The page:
Great Britain

From cutting down on trimmings to checking oven space, how to boss hosting your own Christmas dinner

HOSTING Christmas Day always seems like a great idea in July.

But as the day looms, you might well come to dread it – especially if you have never been on hosting duties before.

The Organised Mum Method, by Gemma Bray, is full of great tips to make sure you will be the hostess with the mostest come Christmas Day.

Gemma says: “Christmas dinner has been made out to be a mythical beast. It has an over-inflated ego.

“If you believe the hype, you might think it should come with a health warning as the most stressful meal you will ever make. The trick is not to give in to the self-doubt and to boss your own Christmas dinner.”

Here, Natasha Harding picks out some of Gemma’s best tips for first-timers:

Keep your meal plan simple. If you are not confident about having lots of things cooking at the same time, go with quality over quantity.

Do not feel the pressure to have a starter.

Try not to have too many side dishes or festive trimmings. Not only will it create extra effort for you, but you will also be gutted when no one eats everything.

It will be far better for you to pick your two favourite vegetable side dishes and then put everything you have into them.

Do not feel under pressure to make all your relishes. I always buy the cranberry sauce and apple sauce. If you want to buy your gravy ready-made, do so.

Make sure your turkey fits into the oven. This is crucial as you can’t have your dinner falling at the first hurdle. If there are not many of you, consider buying a turkey crown instead.

Try to stay as relaxed as possible. If it is all getting a bit much, head upstairs or outside for a few minutes and take some deep breaths. Better still, confide in someone who is close to you and tell them that you are nervous and ask them to be your wingman.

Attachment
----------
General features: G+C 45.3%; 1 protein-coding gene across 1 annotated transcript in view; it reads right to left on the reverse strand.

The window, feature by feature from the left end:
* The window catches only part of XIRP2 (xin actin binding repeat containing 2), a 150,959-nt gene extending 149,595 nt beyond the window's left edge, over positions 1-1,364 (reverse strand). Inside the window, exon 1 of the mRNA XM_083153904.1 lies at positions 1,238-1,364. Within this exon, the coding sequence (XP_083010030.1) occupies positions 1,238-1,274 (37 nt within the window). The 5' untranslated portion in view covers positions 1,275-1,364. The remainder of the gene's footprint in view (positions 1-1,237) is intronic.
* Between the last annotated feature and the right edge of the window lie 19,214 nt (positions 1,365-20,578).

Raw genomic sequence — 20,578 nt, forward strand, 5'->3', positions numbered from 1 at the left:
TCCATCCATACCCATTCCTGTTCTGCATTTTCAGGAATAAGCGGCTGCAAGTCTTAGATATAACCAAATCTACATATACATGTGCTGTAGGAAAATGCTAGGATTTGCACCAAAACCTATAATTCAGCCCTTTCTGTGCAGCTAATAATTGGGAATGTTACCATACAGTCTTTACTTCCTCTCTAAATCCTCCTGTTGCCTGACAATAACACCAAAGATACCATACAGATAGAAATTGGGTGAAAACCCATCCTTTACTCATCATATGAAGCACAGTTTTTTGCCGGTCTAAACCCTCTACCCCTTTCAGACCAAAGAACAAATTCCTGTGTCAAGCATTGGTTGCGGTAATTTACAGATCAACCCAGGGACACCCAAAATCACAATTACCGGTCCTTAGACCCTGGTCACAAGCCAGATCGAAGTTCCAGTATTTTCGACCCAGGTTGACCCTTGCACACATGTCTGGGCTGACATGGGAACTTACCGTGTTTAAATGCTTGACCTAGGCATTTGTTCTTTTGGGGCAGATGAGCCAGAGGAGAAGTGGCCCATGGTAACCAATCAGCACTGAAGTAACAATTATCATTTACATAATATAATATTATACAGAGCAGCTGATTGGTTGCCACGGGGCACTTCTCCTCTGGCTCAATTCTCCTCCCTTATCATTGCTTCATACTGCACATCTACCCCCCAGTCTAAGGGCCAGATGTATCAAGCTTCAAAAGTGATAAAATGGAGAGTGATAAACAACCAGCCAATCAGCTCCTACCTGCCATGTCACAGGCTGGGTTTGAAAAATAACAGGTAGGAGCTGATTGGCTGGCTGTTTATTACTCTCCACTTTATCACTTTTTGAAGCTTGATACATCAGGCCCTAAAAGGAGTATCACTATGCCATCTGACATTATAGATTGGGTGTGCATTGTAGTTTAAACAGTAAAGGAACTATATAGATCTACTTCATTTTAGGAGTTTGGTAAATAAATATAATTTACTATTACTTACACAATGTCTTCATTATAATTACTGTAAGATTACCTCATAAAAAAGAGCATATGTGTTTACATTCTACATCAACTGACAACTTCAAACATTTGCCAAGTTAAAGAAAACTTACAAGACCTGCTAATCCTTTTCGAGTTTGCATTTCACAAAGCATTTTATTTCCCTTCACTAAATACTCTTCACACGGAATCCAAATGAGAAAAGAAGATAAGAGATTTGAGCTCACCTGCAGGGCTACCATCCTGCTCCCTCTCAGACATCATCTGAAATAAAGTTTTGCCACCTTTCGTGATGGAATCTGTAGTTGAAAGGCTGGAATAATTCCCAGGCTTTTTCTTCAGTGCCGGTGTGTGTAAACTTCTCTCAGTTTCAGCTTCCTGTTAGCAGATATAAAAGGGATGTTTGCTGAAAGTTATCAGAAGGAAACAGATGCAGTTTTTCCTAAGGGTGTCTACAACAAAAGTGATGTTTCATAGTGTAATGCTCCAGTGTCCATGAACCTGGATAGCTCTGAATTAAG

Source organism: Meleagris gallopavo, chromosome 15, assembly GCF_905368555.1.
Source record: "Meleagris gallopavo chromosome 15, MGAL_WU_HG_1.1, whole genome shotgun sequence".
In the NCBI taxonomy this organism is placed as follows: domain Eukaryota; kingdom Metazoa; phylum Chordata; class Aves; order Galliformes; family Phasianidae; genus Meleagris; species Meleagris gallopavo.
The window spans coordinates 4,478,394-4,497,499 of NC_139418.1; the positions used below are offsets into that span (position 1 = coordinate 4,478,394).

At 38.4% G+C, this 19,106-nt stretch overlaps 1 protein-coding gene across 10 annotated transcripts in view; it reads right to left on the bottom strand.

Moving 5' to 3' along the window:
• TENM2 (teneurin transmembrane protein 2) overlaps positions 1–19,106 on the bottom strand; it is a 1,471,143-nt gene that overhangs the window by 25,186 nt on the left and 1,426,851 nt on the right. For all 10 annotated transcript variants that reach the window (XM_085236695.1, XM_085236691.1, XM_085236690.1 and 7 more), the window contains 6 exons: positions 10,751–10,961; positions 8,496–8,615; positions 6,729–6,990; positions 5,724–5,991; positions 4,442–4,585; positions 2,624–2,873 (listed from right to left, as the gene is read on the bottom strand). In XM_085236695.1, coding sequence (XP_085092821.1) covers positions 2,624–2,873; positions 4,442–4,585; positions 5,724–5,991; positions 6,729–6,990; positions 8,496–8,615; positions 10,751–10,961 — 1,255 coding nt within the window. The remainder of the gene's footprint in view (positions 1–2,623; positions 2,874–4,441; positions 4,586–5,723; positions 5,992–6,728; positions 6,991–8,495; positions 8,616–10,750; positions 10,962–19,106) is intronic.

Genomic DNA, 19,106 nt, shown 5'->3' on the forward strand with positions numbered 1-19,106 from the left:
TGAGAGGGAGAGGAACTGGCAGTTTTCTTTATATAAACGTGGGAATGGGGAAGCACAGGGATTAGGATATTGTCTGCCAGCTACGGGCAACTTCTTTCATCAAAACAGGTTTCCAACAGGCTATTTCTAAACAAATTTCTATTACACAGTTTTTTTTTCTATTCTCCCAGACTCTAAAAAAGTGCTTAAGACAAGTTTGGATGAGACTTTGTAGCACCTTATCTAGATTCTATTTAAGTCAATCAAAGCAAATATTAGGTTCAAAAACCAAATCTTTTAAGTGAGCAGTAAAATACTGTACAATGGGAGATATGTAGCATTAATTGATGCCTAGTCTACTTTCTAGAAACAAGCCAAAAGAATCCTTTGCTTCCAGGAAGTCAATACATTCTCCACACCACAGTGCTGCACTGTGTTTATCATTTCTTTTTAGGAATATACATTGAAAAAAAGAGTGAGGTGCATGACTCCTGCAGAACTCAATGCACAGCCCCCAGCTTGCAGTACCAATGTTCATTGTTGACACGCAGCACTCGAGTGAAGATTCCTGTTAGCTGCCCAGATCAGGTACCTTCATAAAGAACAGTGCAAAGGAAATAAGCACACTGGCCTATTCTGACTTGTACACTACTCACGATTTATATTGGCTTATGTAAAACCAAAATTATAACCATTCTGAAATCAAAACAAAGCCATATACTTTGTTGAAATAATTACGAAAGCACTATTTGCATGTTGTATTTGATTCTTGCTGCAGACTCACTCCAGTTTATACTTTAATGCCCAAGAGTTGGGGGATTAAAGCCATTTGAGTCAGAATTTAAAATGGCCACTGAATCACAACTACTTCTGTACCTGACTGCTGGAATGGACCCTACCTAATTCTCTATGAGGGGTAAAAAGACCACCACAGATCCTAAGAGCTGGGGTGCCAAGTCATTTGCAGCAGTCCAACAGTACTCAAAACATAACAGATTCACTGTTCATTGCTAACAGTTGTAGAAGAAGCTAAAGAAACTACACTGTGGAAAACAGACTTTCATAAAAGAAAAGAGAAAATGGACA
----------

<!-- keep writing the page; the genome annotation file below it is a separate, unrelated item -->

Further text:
If it is the timings that are worrying you, then work backwards. Tell people the rough time that you are going to eat. Then work out how long everything will take to cook and what time you will need to start cooking it. Write it all down and it will stop the overwhelming feeling from taking over.

Make sure you have enough oven space for everything that you plan to cook.

Make use of your microwave and, if you can, try to prepare some bits in advance.

Do some prep work before the guests arrive. Peel your potatoes and vegetables and put them in cold water until you are ready to cook them.

If you are not used to serving up, ask someone else to carve the meat. Make someone else drinks monitor and task them with making sure that glasses are charged.

Put as much food as you can on the table so that people can help themselves. This way you will not be stuck in the kitchen serving up the last few plates while half the guests are waiting with their food going cold.

Serve your food on to warm plates by placing your plates in a sink of hot, clean water before you serve up. Try not to serve on to cold plates as the food goes cold quicker.

Wear something comfortable that you will not overheat in.

Make sure that you have enough chairs for everyone.

Set the table the night before so that you can really make sure you have it looking just as you want it. And make sure that you are sitting in a spot where you can exit quickly and get into the kitchen.

If you are having a centrepiece, keep it low so you can see everyone across the table.

Keep place settings as simple as possible — people are going to want to be able to move their elbows and also be able to reach for sauces and extra food.

Top tips

The Organised Mum Method by Gemma Bray (Piatkus, £12.99) is out now.

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